Still another aspect relates to a computer-readable medium having computer-executable instructions stored thereon for transmitting a signal over a bandwidth segment in a reverse link transmission, receiving a signal in a subsequent forward link time slot using the same bandwidth segment; and receiving an assignment of a new, pre-hopped bandwidth segment for utilization in a next reverse link time slot. The computer-readable medium may further comprise instructions for receiving an instruction that assigns a new bandwidth segment at the user device and utilizing the new segment for a subsequent reverse link transmission if the pre-hopped segment is not assignable, and/or instructions for receiving a signal at the user device instructing the user device to provide on-demand pilot information related to a pilot channel utilized by the user device if the pre-hopped segment is determined not to be assignable.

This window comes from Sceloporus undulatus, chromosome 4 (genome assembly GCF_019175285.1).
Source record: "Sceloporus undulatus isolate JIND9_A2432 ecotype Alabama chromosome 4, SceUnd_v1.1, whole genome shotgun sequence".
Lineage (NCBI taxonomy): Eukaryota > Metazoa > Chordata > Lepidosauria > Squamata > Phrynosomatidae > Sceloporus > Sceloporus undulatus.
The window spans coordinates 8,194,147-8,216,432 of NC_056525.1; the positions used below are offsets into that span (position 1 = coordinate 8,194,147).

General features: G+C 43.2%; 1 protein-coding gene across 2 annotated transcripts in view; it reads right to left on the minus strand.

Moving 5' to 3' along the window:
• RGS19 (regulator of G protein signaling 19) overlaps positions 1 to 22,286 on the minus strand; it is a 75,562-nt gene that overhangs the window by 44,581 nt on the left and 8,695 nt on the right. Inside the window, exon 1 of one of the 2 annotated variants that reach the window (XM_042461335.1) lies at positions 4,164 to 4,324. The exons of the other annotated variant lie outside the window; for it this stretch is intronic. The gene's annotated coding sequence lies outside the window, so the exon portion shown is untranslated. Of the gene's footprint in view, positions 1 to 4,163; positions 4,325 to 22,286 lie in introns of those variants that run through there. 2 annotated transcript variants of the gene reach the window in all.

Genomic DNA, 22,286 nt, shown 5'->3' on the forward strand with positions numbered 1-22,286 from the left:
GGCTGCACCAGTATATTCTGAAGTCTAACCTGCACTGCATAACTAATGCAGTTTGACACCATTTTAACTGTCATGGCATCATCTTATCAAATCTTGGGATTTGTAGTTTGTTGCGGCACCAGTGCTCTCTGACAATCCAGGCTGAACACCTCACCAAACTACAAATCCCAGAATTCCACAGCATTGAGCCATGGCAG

A further aspect relates to a processor that executes computer-executable instructions for improving bandwidth utilization and supporting time-division duplexed beam-forming at a user device in a wireless communication environment, the instructions comprising, transmitting a signal over a bandwidth segment in a reverse link transmission, receiving a signal in a subsequent forward link time slot using the same bandwidth segment, and receiving an assignment of a new, pre-hopped bandwidth segment for utilization in a next reverse link time slot. The processor may additionally execute instructions for receiving an instruction that assigns a new bandwidth segment at the user device and utilizing the new segment for a subsequent reverse link transmission if the pre-hopped segment is not assignable, and/or for receiving a signal at the user device instructing the user device to provide on-demand pilot information related to a pilot channel utilized by the user device if the pre-hopped segment is determined not to be assignable.